Search Course IDs and descriptions for:
Note: some or all of the courses in the subjects
marked as "Transfer" can be used towards a transfer degree: Associate of Science
and Arts or Associate of Engineering Science at DACC. Transferability for
specific institutions and majors varies. Consult a counselor for
Areas of Study
| ENGL121 syllabus
|COURSE NUMBER: ||ENGL121|
|COURSE TITLE:||Communication Skills|
|SEMESTER CREDIT HOURS:||3|
|STUDENT ENGAGEMENT HOURS:|
|DELIVERY MODE:||Online, In-Person, Hybrid|
Students will read, summarize, and respond to a number of informational texts, such as articles from credible newspapers and magazines and research from credible agencies. Students will use information and/or examples from those readings to support their ideas in organized paragraphs that work together to support a larger point. Students will begin with shorter texts, such as basic summaries, and move on to construct longer texts, including discussion posts and multiple paragraph essays. Students will produce multiple drafts using feedback from the instructor and will learn to evaluate their own writing in terms of content, organization, and sentence-level concerns. Students will produce 2,500 words over the course of the semester.
Place into ENGL121
with approved documented placement test scores (writing & reading) or by completing DEVE098
STUDENT LEARNING OUTCOMES:
Upon completion of this course, students will be able to:
- Identify and apply the foundational rhetorical concepts (audience, purpose, rhetorical situation) to the careful reading and analysis of published examples and from their peers and to the drafting of their own texts.
- Write and revise short academic texts with a clear purpose (including but not limited to narratives, summaries, responses, and persuasive texts).
- Craft cohesive, well-developed paragraphs that work to support the writer’s purpose.
- Identify, describe, and apply basic conventions for a number of academic texts, focusing on purpose, organization, style, and tone.
- Identify the differences between informal and formal written and spoken language, and apply the conventions of Written Standard English to combine sentences and to revise informal pronouns and verbs to more formal options.
- Make audience-focused decisions about their language (in terms of word choice and grammar) and their content.
- Identify sentence fragments and run-ons, and revise those fragments and run-ons into complete sentences with appropriate capitalization and punctuation.
Students will produce four common academic genres: summaries of informational texts, responses to course materials (discussion posts and response papers, for example), a position paper, and a narrative.TEXTBOOK / SPECIAL MATERIALS:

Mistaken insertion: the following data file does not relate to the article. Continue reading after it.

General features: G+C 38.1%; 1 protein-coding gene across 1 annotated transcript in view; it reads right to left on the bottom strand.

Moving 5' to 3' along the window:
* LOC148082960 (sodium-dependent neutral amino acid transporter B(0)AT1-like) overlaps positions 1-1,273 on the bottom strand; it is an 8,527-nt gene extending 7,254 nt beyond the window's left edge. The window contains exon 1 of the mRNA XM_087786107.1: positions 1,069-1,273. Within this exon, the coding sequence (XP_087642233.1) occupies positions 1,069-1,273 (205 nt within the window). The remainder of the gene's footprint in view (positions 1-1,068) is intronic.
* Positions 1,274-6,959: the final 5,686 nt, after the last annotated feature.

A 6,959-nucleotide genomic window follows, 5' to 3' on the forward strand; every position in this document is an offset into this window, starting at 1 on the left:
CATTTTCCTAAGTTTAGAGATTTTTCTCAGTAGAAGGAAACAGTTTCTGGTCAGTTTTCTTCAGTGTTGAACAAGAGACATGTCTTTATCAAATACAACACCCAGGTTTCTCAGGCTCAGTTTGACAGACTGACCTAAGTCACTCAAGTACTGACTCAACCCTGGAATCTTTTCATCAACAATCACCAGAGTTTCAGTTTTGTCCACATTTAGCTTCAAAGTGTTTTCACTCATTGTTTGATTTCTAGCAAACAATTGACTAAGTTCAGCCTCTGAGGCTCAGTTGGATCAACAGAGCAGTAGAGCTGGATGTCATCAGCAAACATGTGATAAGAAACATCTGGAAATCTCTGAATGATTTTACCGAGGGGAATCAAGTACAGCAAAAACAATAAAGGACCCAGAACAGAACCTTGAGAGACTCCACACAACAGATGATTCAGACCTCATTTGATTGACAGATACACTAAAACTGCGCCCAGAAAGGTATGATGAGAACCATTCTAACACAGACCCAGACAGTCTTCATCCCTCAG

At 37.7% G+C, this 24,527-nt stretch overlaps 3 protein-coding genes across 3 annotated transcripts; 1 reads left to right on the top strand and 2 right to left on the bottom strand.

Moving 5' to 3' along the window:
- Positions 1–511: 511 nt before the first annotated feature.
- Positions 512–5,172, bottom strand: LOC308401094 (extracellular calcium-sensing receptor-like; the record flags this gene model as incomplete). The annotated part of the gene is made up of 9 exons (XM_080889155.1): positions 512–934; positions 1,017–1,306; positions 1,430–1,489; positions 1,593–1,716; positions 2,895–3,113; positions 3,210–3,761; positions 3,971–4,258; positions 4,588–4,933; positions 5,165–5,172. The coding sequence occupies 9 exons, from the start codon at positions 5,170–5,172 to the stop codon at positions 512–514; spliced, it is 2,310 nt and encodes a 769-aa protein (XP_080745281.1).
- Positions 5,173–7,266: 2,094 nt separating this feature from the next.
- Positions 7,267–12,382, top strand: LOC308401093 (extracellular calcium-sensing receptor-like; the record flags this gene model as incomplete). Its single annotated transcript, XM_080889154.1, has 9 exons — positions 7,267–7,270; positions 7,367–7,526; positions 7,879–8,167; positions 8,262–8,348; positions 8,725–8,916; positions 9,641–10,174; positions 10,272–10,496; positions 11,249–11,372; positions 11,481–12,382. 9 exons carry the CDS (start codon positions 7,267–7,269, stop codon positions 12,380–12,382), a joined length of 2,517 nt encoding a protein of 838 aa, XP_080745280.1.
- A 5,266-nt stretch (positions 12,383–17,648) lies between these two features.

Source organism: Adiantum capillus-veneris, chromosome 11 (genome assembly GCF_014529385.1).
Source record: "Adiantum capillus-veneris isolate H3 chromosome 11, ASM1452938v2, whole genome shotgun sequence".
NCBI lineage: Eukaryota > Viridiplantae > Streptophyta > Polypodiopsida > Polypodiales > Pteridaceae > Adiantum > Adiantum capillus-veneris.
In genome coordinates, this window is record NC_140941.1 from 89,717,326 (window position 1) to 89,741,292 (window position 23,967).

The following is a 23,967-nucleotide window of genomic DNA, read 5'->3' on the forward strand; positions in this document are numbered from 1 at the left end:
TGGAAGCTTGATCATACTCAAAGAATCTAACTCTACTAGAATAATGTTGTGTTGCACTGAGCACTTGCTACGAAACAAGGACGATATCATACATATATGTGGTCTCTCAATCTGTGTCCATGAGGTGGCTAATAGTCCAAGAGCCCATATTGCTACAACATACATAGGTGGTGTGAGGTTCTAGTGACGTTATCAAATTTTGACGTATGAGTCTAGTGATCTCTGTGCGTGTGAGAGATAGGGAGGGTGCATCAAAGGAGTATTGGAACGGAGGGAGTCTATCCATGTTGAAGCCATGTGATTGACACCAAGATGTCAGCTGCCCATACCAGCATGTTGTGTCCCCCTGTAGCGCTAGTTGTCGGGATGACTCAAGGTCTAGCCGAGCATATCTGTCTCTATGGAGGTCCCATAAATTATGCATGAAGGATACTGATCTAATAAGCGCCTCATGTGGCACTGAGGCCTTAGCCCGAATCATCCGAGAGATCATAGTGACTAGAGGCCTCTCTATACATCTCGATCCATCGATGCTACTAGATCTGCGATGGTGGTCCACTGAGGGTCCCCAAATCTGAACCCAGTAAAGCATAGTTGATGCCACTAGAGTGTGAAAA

Varies by section. College Writing Skills
(9th edition) by John Langan or Course Pack.
See bookstore website for current book(s) at https://www.dacc.edu/bookstoreEVALUATION:
REQUIRED INTRODUCTORY ACTIVITY
During the first day of class, instructors will provide students with a sample reading and a prompt. Students will be asked to construct a brief summary and essay in response to the prompt. This initial Diagnostic Essay will be used to focus reading, writing, and grammar instruction over the course of the semester. Students will have the opportunity to revise their Diagnostic Essays at the end of the semester for their final project. This Diagnostic Essay will help instructors and students to assess the development of academic writing skills at the end of the semester.
|Unit One: Writing Effective
|Unit Two: Responding to
Academic Texts ||
|Unit Three: Constructing an
Unit Four: Writing Creative Genres ||20% |
|Homework and Quizzes
|Final: Global Revision of the Diagnostic
|STUDENT CONDUCT CODE:||Membership in the DACC community brings both rights and responsibility. As a student at DACC, you are expected to exhibit conduct compatible with the educational mission of the College. Academic dishonesty, including but not limited to, cheating and plagiarism, is not tolerated. A DACC student is also required to abide by the acceptable use policies of copyright and peer-to-peer file sharing. It is the student’s responsibility to become familiar with and adhere to the Student Code of Conduct as contained in the DACC Student Handbook. The Student Handbook is available in the Information Office in Vermilion Hall and online at: https://www.dacc.edu/student-handbook|
|DISABILITY SERVICES:||Any student who feels s/he may need an accommodation based on the impact of a disability should contact the Testing & Academic Services Center at 217-443-8708 (TTY 217-443-8701) or stop by Cannon Hall Room 103. Please speak with your instructor privately to discuss your specific accommodation needs in this course.|